For years, viewers have turned to this hit
reality series for their fix of sweet bikes and family fights. But if you lost track of the American Chopper
stars during their long hiatus, don’t worry. We’ve got you covered with this look at everything
they’ve been up to. Just a day before the American Chopper reboot
premiered in March 2018, Paul Sr. filed for bankruptcy. According to paperwork obtained by Page Six,
Teutul admitted to owing nearly 50 creditors a total of more than $1 million, against a
net worth of around $1.8 million. Teutul also claimed a monthly income of $15,000
and expenditures of just over $12,600 not enough to pay off his crushing debts. “My goal was to build maybe 5, 10 bikes a
year. More for the hobby and passion than for making
money” But the story wasn’t over. In April 2019, the trustee in charge of Teutul’s
case asked the court to dismiss the bankruptcy petition. According to that filing, Teutul didn’t provide
the trustee with a copy of a federal income tax return or transcript for 2017 and 2018,
and more proof that his financial situation, quote, “indicates a negative cash flow.” Four months before he filed for bankruptcy
and the whole world suddenly knew about his daunting financial problems, Paul Sr. put
his enormous Montgomery, New York estate on the market for $2.9 million. Teutul then cut the price to $2.49 million. And by early 2019, it was down to just $1.65
million. The trustee in charge of his bankruptcy case
said Teutul seemed sure that selling his home would solve all his money woes, but it doesn’t
seem to have worked out that way. At least, not yet. All those fights between Senior and Junior
were apparently real. Tensions ran so high at Orange County Choppers
that in 2008, Paul Sr. fired Jr. from the shop, even though he co-owned it. Junior later told Fox News that his dad giving
him the axe was what he called “a big favor” because it set him on the path to starting
his own business. Paul Jr. Designs opened in 2010. “The beauty of it is, you can get a history
lesson, and you can see all these bikes you’ve watched us build on the show for all these
years” Paul Sr. then tried to legally force Jr. to
sell him his 20 percent share of their company. But it turned out that getting rid of Junior
represented a breach of contract with the Discovery Channel, and could have led to the
show’s cancellation. This all led the network to launch the spinoff,
American Chopper: Senior vs. Junior. After that series wrapped in 2012, Jr. went
back to Paul Jr. Designs, and in 2015 celebrated the birth
of his first child a son named Hudson. American Chopper fans came for the bikes but
stayed for the fights. But fabricator and mechanic Vinnie DiMartino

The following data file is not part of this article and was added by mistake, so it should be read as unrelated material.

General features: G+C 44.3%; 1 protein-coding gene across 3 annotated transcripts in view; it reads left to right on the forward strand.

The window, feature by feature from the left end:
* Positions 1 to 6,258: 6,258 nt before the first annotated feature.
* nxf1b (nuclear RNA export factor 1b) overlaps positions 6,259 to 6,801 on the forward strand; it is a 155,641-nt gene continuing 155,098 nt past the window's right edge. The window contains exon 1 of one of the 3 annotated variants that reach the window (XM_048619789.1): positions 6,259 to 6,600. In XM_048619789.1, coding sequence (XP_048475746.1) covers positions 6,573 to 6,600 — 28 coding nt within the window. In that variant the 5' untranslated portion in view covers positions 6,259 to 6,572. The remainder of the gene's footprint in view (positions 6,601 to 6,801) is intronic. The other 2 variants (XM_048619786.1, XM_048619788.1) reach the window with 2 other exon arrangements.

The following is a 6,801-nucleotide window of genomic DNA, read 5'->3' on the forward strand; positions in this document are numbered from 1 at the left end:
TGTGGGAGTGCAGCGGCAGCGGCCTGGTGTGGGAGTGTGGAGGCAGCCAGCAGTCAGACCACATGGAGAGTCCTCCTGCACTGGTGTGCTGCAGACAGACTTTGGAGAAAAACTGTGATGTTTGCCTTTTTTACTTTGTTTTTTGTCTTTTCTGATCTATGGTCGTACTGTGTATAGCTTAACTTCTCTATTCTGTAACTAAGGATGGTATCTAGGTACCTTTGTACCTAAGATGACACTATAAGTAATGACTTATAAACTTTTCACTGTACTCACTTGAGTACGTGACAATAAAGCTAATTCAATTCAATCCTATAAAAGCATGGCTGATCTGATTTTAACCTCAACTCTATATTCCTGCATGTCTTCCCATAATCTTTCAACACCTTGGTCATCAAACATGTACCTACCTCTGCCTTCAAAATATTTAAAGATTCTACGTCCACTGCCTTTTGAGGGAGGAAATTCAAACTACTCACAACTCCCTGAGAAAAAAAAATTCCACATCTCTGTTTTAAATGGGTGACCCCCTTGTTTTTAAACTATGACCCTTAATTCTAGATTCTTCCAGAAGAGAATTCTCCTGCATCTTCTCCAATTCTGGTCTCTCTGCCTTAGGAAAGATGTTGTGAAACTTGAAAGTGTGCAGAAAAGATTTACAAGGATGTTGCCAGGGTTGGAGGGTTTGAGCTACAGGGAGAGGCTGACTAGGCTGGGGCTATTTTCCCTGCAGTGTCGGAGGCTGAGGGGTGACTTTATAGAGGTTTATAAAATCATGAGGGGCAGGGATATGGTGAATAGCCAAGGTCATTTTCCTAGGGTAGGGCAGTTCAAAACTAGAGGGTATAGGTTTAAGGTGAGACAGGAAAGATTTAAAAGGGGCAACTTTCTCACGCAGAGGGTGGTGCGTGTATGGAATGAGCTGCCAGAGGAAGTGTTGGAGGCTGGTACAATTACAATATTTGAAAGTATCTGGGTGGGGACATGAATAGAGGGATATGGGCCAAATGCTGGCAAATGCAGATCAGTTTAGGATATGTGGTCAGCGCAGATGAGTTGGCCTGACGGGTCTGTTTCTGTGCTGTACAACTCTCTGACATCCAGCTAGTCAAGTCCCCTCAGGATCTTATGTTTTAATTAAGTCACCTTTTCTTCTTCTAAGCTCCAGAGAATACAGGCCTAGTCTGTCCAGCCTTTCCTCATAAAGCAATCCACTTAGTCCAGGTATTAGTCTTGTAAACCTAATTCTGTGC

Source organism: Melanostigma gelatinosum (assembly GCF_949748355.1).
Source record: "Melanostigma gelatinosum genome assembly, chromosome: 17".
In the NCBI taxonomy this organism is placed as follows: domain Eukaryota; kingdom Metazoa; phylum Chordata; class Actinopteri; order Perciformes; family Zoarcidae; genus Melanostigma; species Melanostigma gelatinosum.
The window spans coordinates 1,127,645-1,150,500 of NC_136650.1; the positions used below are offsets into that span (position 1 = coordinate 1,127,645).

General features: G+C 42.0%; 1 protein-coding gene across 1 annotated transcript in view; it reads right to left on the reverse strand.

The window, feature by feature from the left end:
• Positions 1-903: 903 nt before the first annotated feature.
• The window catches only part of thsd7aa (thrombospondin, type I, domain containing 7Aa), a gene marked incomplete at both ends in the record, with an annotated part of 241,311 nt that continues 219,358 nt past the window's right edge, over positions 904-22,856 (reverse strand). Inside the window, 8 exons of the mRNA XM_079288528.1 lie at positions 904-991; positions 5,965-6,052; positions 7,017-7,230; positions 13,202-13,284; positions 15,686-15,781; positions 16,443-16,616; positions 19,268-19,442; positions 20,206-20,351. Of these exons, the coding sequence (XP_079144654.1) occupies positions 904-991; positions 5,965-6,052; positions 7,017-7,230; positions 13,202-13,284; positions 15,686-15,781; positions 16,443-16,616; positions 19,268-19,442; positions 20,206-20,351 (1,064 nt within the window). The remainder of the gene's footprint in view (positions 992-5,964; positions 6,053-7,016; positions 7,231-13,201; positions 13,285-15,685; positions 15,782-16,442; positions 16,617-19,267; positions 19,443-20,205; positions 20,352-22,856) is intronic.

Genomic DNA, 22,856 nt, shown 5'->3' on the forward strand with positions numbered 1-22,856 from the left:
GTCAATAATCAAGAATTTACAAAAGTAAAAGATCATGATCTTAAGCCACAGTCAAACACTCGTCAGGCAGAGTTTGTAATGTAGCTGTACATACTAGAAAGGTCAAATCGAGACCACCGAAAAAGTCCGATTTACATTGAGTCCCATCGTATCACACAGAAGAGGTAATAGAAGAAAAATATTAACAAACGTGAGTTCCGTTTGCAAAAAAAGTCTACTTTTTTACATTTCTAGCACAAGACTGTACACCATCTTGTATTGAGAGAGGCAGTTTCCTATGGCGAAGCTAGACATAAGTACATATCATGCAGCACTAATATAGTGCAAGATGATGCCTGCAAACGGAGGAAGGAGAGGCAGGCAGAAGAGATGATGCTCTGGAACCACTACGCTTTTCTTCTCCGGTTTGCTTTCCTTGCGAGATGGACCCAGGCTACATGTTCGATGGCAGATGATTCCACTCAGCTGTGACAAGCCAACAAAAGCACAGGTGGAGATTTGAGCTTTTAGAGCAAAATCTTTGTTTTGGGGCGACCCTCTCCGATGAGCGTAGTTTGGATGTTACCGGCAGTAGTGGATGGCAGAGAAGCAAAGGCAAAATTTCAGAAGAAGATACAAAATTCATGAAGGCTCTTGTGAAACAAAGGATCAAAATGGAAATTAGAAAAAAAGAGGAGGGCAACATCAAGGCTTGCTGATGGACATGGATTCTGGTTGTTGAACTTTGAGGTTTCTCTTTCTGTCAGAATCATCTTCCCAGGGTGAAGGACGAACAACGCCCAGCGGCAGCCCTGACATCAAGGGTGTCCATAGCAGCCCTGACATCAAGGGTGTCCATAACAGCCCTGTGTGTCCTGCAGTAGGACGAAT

tried to keep his head down and get to work. In 2007, he left the Chopper franchise, and
founded his own shop, VForceCustoms. He wrote on the company’s now defunct site, “I had gone as far as I could there. I really didn’t have any chance for advancement,
and I had always wanted to have my own shop, so the natural progression was to leave and
start my own place.” “Everybody thinks I’m a die hard biker, I’m
really not” In 2013, DiMartino abandoned bikes for cars
and opened DiMartino Motorsports, a car and truck repair company in Walden, New York. Rick Petko seemed like an even-keeled guy
on American Chopper. Even when the two Teutuls split up to run
separate shops, Petko stayed on with Senior but stayed amiable with Junior. Both Teutuls attended his wedding in 2012. And by the end of 2015, Petko was a dad to
two girls. He was still working at Orange County Choppers
by then, but, tired of his 90-minute commute each way from his home in Pennsylvania to
the shop in New York, he took a job as the chief fabricator at the Pocono Mountain Harley-Davidson
complex in Pennsylvania, roughly a mile from his house. “To run these bikes that are a hundred years
old, even though you’re redoing them, you’re adding history to them…it’s something cool
about it” When he’s not working with metal, Petko…
still works with metal. He runs a small knife-forging company out
of his home called RPD & Co. Paul Sr. and Jr. frequently disagreed, but
fortunately, there was a third member of the Teutul family around to maintain the peace:
Mikey Teutul. But he walked away from the Chopper franchise
in 2012, saying, “[I want to] seek some peace of mind and work
on my relationship with my dad.” “Ready on set” He later came back to work, but Teutul used
part of his time off to open an art gallery in Montgomery, New York, which featured his
paintings. It closed in 2014, but Teutul pursued another
artistic project: a web series. “Folks, this is Bob the Bum again talking
to you right here on Bum Television” Launched in 2016, Bummin’ Around aims to shine
a light on New York City’s homeless problem. Check out one of our newest videos right here! Plus, even more Looper videos about your favorite
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